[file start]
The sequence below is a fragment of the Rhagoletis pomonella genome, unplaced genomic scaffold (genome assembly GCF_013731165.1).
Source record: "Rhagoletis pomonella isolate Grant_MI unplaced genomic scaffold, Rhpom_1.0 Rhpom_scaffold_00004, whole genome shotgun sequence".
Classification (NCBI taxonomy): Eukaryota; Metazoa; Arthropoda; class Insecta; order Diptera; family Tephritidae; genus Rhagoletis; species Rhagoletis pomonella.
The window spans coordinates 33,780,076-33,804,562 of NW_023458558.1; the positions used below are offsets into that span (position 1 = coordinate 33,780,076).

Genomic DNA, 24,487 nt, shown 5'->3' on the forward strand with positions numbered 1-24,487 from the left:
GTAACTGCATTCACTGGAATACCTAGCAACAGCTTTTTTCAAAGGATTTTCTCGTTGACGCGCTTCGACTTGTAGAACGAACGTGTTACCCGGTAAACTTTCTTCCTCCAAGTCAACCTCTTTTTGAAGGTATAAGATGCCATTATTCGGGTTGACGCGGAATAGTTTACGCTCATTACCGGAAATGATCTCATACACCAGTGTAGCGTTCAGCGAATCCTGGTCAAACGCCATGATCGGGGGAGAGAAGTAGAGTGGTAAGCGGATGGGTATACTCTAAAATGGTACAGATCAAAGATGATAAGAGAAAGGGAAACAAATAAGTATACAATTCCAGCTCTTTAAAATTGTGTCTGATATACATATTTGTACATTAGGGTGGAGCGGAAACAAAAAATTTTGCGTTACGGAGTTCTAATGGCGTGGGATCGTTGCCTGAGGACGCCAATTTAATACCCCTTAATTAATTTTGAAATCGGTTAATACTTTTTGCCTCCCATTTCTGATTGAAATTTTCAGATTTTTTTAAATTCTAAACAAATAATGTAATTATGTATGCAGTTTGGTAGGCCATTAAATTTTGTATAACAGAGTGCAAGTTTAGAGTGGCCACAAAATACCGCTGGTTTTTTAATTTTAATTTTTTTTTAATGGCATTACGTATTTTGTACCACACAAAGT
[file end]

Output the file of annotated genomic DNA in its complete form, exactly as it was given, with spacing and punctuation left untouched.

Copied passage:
The sequence below is a fragment of the Rhagoletis pomonella genome, unplaced genomic scaffold (genome assembly GCF_013731165.1).
Source record: "Rhagoletis pomonella isolate Grant_MI unplaced genomic scaffold, Rhpom_1.0 Rhpom_scaffold_00004, whole genome shotgun sequence".
Classification (NCBI taxonomy): Eukaryota; Metazoa; Arthropoda; class Insecta; order Diptera; family Tephritidae; genus Rhagoletis; species Rhagoletis pomonella.
The window spans coordinates 33,780,076-33,804,562 of NW_023458558.1; the positions used below are offsets into that span (position 1 = coordinate 33,780,076).

Genomic DNA, 24,487 nt, shown 5'->3' on the forward strand with positions numbered 1-24,487 from the left:
GTAACTGCATTCACTGGAATACCTAGCAACAGCTTTTTTCAAAGGATTTTCTCGTTGACGCGCTTCGACTTGTAGAACGAACGTGTTACCCGGTAAACTTTCTTCCTCCAAGTCAACCTCTTTTTGAAGGTATAAGATGCCATTATTCGGGTTGACGCGGAATAGTTTACGCTCATTACCGGAAATGATCTCATACACCAGTGTAGCGTTCAGCGAATCCTGGTCAAACGCCATGATCGGGGGAGAGAAGTAGAGTGGTAAGCGGATGGGTATACTCTAAAATGGTACAGATCAAAGATGATAAGAGAAAGGGAAACAAATAAGTATACAATTCCAGCTCTTTAAAATTGTGTCTGATATACATATTTGTACATTAGGGTGGAGCGGAAACAAAAAATTTTGCGTTACGGAGTTCTAATGGCGTGGGATCGTTGCCTGAGGACGCCAATTTAATACCCCTTAATTAATTTTGAAATCGGTTAATACTTTTTGCCTCCCATTTCTGATTGAAATTTTCAGATTTTTTTAAATTCTAAACAAATAATGTAATTATGTATGCAGTTTGGTAGGCCATTAAATTTTGTATAACAGAGTGCAAGTTTAGAGTGGCCACAAAATACCGCTGGTTTTTTAATTTTAATTTTTTTTTAATGGCATTACGTATTTTGTACCACACAAAGT